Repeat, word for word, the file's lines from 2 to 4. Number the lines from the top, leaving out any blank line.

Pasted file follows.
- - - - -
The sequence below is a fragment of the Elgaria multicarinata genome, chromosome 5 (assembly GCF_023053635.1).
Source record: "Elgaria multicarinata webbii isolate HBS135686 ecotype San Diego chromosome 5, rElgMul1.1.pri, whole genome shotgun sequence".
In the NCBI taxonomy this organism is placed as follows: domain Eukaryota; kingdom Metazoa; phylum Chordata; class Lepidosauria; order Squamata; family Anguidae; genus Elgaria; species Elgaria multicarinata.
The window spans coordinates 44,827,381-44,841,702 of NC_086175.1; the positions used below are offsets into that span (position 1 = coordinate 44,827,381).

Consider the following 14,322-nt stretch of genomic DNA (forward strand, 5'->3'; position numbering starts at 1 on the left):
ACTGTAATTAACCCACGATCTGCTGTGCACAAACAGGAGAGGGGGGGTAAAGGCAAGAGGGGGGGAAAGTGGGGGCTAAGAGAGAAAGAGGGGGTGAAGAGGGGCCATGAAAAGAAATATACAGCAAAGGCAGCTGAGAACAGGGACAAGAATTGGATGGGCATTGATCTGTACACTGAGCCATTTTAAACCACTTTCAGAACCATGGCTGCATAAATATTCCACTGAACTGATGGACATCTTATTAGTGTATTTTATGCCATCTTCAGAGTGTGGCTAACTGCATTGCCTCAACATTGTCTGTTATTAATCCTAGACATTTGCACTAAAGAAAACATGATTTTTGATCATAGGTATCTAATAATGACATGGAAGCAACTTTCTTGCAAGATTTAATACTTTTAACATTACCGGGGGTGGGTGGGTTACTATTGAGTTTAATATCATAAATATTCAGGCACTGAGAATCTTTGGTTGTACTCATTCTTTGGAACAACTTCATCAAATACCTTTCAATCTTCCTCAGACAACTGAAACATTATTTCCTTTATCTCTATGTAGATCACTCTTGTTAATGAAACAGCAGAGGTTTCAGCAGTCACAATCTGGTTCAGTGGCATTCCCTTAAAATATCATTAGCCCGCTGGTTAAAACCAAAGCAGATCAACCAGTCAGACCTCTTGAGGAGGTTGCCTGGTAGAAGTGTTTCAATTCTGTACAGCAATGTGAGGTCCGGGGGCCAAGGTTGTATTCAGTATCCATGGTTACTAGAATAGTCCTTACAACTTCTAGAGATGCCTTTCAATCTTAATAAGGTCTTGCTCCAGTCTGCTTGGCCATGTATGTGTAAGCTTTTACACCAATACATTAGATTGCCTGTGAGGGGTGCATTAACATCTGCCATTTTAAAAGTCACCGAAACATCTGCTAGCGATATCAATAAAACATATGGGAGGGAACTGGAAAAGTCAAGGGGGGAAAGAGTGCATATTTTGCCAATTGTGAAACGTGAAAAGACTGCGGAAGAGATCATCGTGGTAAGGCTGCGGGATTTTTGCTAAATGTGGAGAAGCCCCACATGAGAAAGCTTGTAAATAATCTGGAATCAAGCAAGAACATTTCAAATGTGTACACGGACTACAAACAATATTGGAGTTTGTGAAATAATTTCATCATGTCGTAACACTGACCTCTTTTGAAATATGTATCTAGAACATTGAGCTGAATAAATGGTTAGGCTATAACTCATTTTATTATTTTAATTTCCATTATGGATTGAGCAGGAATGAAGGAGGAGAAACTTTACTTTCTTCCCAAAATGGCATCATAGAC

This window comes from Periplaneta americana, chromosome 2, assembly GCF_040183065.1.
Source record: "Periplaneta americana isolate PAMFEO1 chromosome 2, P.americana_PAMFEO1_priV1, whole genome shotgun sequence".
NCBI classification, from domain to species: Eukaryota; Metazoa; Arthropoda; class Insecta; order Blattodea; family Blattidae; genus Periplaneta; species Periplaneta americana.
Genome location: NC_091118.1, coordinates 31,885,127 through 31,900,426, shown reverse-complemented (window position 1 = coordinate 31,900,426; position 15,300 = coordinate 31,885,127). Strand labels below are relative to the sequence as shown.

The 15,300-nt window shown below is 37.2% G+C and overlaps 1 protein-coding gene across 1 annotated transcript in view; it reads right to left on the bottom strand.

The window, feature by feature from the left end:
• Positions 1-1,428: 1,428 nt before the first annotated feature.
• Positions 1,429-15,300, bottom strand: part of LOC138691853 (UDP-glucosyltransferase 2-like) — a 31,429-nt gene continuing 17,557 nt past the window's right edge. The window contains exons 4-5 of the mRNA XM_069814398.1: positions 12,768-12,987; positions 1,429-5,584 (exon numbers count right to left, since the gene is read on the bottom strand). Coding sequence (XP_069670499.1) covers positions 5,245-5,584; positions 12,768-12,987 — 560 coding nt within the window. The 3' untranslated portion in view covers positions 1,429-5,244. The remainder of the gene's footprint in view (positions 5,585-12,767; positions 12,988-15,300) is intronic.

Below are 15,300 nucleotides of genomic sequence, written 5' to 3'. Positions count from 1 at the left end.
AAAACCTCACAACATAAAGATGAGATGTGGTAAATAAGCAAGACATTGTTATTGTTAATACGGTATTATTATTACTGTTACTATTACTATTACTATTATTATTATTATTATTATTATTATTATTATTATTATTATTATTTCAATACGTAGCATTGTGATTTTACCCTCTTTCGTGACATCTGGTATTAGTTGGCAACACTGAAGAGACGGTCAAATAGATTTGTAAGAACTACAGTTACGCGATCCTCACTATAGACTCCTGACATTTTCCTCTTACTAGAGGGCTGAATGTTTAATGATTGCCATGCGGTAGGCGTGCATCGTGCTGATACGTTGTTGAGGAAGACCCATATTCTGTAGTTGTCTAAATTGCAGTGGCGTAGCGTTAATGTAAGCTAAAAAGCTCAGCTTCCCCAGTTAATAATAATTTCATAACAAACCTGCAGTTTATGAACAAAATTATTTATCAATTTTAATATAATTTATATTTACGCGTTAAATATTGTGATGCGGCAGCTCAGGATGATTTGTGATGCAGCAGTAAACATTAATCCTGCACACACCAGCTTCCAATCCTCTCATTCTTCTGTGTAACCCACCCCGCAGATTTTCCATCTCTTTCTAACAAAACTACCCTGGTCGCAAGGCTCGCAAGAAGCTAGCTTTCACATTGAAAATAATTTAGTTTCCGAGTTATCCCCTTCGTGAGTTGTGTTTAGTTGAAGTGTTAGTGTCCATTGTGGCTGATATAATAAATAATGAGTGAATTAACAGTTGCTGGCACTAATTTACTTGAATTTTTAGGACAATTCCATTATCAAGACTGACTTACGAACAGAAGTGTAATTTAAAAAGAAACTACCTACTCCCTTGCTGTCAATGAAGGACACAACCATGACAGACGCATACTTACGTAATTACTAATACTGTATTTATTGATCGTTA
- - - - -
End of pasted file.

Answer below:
Source record: "Elgaria multicarinata webbii isolate HBS135686 ecotype San Diego chromosome 5, rElgMul1.1.pri, whole genome shotgun sequence".
In the NCBI taxonomy this organism is placed as follows: domain Eukaryota; kingdom Metazoa; phylum Chordata; class Lepidosauria; order Squamata; family Anguidae; genus Elgaria; species Elgaria multicarinata.
The window spans coordinates 44,827,381-44,841,702 of NC_086175.1; the positions used below are offsets into that span (position 1 = coordinate 44,827,381).